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Voiceprint

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For the DS9 computer program, see Star Trek: Deep Space Nine - Voice Print.
Obrien voiceprint

Miles O'Brien's voiceprint

A voiceprint was an electronically recorded representation of a voice in graphical format. Each voiceprint was unique to the individual speaker. They could sometimes be imitated by voice duplicators, but strong software could detect the deception.

They were commonly used security methods to identify individuals when accessing critical or secured information, including on turbolifts. They had (for the most part) replaced retinal scans between the 21st and 24th centuries.

In the 23rd century, a voiceprint was a primary part of the Steinman analysis method of comparing someone against their baseline retained in Starfleet personnel files. (TOS: "The Lights of Zetar")

In 2266, Kirk suspected Anton Karidian of being Kodos, something that a voiceprint suggested was possible, but Kirk was unwilling to convict someone on something that was only "close". (TOS: "The Conscience of the King")

Voiceprint authorization is required to open a code 47 encrypted communication channel. (TNG: "Conspiracy")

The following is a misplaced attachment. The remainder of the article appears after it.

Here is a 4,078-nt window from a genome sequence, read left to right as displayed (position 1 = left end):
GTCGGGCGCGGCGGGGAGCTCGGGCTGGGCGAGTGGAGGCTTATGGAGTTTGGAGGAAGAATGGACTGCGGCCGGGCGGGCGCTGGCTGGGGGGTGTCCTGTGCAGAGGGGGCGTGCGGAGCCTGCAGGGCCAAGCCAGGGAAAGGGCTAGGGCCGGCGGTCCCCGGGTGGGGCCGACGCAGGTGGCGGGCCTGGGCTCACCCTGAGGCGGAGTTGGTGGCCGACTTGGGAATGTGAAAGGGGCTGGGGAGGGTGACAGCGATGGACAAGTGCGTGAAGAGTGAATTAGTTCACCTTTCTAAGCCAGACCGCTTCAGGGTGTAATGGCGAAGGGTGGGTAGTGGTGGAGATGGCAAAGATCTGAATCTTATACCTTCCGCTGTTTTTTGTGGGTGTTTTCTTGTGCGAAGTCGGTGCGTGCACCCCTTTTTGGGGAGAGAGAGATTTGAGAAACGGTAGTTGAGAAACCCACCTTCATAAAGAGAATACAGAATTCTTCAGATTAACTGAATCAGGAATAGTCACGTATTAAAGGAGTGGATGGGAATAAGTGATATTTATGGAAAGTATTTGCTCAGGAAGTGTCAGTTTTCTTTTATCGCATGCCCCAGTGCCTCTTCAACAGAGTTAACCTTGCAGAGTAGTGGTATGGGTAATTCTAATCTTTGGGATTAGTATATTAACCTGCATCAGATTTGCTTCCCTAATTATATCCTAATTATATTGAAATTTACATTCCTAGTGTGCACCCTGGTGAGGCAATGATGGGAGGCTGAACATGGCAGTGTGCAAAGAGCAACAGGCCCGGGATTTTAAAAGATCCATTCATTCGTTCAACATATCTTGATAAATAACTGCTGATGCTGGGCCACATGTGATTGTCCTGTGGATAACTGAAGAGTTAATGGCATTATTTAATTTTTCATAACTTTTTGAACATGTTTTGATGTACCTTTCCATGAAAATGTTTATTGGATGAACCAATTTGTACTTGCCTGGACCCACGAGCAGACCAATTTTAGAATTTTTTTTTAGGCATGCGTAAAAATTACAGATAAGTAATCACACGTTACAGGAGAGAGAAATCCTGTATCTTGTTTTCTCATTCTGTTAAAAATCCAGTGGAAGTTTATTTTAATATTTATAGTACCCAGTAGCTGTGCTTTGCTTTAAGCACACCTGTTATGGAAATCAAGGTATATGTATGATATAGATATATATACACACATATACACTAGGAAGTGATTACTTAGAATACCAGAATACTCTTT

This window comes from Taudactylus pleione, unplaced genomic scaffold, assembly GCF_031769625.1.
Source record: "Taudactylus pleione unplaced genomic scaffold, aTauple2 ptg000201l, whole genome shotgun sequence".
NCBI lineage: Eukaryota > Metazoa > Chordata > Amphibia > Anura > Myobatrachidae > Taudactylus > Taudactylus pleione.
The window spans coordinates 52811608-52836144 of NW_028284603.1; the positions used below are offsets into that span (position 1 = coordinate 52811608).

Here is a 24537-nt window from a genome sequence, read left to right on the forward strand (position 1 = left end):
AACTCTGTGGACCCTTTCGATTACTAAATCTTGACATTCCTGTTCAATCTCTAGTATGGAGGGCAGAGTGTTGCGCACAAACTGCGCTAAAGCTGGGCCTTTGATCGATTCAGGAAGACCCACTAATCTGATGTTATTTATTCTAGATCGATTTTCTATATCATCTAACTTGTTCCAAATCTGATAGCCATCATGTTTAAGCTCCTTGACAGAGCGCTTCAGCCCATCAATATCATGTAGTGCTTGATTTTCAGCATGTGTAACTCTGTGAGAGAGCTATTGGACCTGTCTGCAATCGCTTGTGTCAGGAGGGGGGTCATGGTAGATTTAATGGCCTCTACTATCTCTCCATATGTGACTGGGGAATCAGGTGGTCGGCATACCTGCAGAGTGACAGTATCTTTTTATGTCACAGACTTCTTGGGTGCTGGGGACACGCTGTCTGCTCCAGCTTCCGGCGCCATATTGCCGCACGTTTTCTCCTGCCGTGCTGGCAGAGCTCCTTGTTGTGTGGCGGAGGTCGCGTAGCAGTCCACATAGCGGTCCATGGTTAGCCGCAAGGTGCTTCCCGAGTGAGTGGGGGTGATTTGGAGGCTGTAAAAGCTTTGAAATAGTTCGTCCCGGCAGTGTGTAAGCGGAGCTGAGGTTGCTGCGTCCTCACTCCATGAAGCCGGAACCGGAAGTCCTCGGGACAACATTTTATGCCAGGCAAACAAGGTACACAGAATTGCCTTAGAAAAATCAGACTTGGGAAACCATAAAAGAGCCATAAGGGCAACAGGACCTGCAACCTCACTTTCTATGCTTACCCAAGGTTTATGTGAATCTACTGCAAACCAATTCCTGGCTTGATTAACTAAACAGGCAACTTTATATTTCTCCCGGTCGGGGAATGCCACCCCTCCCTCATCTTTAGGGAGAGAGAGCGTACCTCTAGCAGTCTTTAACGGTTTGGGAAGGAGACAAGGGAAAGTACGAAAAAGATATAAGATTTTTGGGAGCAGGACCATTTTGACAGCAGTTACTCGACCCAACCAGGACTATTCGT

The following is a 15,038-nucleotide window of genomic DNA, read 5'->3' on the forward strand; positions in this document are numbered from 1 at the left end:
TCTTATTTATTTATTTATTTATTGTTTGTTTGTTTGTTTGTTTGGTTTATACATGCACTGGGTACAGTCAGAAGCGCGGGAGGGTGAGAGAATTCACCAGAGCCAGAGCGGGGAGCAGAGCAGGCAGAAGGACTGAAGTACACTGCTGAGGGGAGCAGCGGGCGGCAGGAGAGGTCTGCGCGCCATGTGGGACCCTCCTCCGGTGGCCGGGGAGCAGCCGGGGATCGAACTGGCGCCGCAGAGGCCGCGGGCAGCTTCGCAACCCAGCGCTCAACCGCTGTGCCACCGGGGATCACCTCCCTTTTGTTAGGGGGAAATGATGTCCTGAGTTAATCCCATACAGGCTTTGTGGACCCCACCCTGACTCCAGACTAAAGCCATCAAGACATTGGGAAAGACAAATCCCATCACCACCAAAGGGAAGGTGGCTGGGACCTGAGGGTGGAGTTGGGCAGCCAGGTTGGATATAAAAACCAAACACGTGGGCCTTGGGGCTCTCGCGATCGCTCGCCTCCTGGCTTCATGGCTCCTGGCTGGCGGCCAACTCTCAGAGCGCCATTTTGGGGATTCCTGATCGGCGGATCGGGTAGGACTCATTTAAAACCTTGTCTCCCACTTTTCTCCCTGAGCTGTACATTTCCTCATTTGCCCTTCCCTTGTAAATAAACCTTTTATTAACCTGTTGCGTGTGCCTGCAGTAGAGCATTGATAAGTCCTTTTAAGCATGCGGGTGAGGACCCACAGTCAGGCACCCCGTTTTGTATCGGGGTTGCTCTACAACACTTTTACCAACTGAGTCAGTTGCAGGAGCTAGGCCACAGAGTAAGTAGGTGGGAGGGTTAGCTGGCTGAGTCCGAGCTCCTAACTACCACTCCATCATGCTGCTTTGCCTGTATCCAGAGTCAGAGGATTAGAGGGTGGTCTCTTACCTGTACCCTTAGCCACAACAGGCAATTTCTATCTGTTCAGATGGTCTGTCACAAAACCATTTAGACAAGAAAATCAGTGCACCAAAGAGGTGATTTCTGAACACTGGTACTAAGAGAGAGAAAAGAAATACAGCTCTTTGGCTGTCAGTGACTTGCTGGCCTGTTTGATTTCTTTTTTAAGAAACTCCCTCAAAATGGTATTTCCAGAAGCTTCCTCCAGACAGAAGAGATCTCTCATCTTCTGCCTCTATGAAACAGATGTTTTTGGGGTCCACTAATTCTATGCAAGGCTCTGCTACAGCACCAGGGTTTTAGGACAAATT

In 2370, Miles O'Brien's voice was recorded by a Cardassian imitating Raymond Boone and was used to create a fake voiceprint to access a weapons locker aboard Deep Space 9, to steal photon torpedoes. (DS9: "Tribunal")

In 2371, Quark accessed Deep Space 9's computer systems to download Kira Nerys' voiceprint, along with her retinal scan and psychological profile, in order to put together a holographic version of her for Tiron. (DS9: "Meridian")

In 2373, aboard the USS Voyager, Chakotay restricted all of the computer interfaces to Starfleet voiceprints only when the crew was being replaced by Nyrians. (VOY: "Displaced")

Later that year, on Voyager's holodeck, the computer denied Tuvok from belaying the self-destruct command because his voiceprint was not recognized, due to the fact Seska had locked the holodeck systems. (VOY: "Worst Case Scenario")

Rather than voiceprint, the Star Trek spin-off series, such as Star Trek: The Next Generation, have typically used other methods, like DNA analysis. Voiceprint IDs continued to make an appearance for security clearance verifications well into later productions to include Star Trek: Enterprise.

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